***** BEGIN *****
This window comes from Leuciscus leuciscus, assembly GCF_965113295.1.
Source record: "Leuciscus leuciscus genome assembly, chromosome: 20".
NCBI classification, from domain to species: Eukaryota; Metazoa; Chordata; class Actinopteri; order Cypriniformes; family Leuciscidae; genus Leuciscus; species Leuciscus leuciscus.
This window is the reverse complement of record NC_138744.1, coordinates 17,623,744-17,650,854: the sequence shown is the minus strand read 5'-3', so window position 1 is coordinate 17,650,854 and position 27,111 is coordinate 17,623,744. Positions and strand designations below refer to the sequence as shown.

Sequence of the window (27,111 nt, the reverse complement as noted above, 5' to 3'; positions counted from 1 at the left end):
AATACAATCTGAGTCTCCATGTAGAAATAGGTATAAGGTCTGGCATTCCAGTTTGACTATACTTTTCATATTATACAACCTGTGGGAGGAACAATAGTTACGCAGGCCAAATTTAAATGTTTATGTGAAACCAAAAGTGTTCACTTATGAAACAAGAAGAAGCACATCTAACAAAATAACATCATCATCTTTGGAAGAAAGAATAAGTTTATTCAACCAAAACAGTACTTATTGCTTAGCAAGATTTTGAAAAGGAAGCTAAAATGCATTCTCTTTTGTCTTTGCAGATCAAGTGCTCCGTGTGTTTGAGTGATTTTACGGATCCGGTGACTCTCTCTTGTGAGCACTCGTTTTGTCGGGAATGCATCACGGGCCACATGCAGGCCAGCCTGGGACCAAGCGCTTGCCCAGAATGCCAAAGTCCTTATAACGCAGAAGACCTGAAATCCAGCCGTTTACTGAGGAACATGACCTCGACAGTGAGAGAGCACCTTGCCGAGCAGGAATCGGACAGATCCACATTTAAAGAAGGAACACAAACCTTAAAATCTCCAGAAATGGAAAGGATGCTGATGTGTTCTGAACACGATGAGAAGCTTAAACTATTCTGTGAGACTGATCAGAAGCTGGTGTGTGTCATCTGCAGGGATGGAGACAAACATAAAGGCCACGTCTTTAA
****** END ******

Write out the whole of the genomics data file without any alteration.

This window comes from Leuciscus leuciscus, assembly GCF_965113295.1.
Source record: "Leuciscus leuciscus genome assembly, chromosome: 20".
NCBI classification, from domain to species: Eukaryota; Metazoa; Chordata; class Actinopteri; order Cypriniformes; family Leuciscidae; genus Leuciscus; species Leuciscus leuciscus.
This window is the reverse complement of record NC_138744.1, coordinates 17,623,744-17,650,854: the sequence shown is the minus strand read 5'-3', so window position 1 is coordinate 17,650,854 and position 27,111 is coordinate 17,623,744. Positions and strand designations below refer to the sequence as shown.

Sequence of the window (27,111 nt, the reverse complement as noted above, 5' to 3'; positions counted from 1 at the left end):
AATACAATCTGAGTCTCCATGTAGAAATAGGTATAAGGTCTGGCATTCCAGTTTGACTATACTTTTCATATTATACAACCTGTGGGAGGAACAATAGTTACGCAGGCCAAATTTAAATGTTTATGTGAAACCAAAAGTGTTCACTTATGAAACAAGAAGAAGCACATCTAACAAAATAACATCATCATCTTTGGAAGAAAGAATAAGTTTATTCAACCAAAACAGTACTTATTGCTTAGCAAGATTTTGAAAAGGAAGCTAAAATGCATTCTCTTTTGTCTTTGCAGATCAAGTGCTCCGTGTGTTTGAGTGATTTTACGGATCCGGTGACTCTCTCTTGTGAGCACTCGTTTTGTCGGGAATGCATCACGGGCCACATGCAGGCCAGCCTGGGACCAAGCGCTTGCCCAGAATGCCAAAGTCCTTATAACGCAGAAGACCTGAAATCCAGCCGTTTACTGAGGAACATGACCTCGACAGTGAGAGAGCACCTTGCCGAGCAGGAATCGGACAGATCCACATTTAAAGAAGGAACACAAACCTTAAAATCTCCAGAAATGGAAAGGATGCTGATGTGTTCTGAACACGATGAGAAGCTTAAACTATTCTGTGAGACTGATCAGAAGCTGGTGTGTGTCATCTGCAGGGATGGAGACAAACATAAAGGCCACGTCTTTAA